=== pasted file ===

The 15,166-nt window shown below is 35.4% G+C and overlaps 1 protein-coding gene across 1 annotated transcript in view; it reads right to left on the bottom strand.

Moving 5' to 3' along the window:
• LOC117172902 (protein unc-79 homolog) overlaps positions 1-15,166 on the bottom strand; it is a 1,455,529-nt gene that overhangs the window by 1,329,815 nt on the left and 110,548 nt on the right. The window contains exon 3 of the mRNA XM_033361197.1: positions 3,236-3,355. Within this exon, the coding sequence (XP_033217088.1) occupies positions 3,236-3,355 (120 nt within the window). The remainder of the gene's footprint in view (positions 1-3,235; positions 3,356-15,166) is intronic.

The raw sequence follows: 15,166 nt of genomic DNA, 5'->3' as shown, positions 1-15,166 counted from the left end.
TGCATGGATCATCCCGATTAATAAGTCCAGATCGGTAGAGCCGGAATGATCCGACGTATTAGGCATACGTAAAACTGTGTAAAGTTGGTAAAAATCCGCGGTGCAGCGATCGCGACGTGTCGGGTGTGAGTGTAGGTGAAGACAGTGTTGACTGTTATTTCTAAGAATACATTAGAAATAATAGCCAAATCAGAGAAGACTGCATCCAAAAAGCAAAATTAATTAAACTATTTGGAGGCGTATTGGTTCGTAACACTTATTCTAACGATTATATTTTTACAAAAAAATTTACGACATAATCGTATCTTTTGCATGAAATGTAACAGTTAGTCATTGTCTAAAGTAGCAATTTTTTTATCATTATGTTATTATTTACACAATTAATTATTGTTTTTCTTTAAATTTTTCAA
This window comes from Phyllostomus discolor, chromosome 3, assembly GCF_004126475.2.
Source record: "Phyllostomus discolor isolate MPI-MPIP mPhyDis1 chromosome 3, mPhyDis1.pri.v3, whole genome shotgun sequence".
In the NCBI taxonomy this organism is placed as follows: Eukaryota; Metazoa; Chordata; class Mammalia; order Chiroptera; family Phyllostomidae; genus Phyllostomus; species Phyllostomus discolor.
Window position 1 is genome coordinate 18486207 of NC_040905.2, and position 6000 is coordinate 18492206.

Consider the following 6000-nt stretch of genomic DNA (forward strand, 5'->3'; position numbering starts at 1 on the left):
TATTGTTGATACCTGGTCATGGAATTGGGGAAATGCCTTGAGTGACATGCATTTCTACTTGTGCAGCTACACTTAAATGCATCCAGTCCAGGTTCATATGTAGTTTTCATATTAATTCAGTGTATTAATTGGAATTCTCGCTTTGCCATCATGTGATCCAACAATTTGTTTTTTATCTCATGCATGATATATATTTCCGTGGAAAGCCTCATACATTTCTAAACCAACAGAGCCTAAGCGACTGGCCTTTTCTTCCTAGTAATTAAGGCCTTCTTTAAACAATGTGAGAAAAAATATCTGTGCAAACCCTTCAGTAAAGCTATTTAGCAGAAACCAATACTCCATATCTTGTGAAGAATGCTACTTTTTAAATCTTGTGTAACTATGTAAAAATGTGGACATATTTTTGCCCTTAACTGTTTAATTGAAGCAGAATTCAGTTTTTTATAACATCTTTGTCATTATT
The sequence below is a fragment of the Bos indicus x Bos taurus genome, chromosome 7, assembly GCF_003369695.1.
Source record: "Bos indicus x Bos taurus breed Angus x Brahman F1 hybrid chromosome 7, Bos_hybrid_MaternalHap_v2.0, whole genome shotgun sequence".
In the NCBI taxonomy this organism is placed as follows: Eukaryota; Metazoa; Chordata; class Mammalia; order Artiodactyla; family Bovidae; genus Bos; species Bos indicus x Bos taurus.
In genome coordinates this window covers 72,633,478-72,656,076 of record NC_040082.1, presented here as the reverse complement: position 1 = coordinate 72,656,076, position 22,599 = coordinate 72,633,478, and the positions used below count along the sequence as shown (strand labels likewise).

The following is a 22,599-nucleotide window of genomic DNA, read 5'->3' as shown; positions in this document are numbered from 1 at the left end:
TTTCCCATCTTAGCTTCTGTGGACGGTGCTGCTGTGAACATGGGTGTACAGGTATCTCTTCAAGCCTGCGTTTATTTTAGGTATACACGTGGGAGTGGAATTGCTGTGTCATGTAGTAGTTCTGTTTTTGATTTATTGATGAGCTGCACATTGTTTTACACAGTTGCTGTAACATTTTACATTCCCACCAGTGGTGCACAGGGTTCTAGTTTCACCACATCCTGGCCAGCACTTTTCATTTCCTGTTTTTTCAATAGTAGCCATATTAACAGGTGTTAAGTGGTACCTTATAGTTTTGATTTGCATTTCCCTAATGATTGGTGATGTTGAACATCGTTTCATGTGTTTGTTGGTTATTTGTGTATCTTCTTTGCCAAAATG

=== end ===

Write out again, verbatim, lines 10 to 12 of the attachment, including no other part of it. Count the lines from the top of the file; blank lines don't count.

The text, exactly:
Consider the following 6000-nt stretch of genomic DNA (forward strand, 5'->3'; position numbering starts at 1 on the left):
TATTGTTGATACCTGGTCATGGAATTGGGGAAATGCCTTGAGTGACATGCATTTCTACTTGTGCAGCTACACTTAAATGCATCCAGTCCAGGTTCATATGTAGTTTTCATATTAATTCAGTGTATTAATTGGAATTCTCGCTTTGCCATCATGTGATCCAACAATTTGTTTTTTATCTCATGCATGATATATATTTCCGTGGAAAGCCTCATACATTTCTAAACCAACAGAGCCTAAGCGACTGGCCTTTTCTTCCTAGTAATTAAGGCCTTCTTTAAACAATGTGAGAAAAAATATCTGTGCAAACCCTTCAGTAAAGCTATTTAGCAGAAACCAATACTCCATATCTTGTGAAGAATGCTACTTTTTAAATCTTGTGTAACTATGTAAAAATGTGGACATATTTTTGCCCTTAACTGTTTAATTGAAGCAGAATTCAGTTTTTTATAACATCTTTGTCATTATT
The sequence below is a fragment of the Bos indicus x Bos taurus genome, chromosome 7, assembly GCF_003369695.1.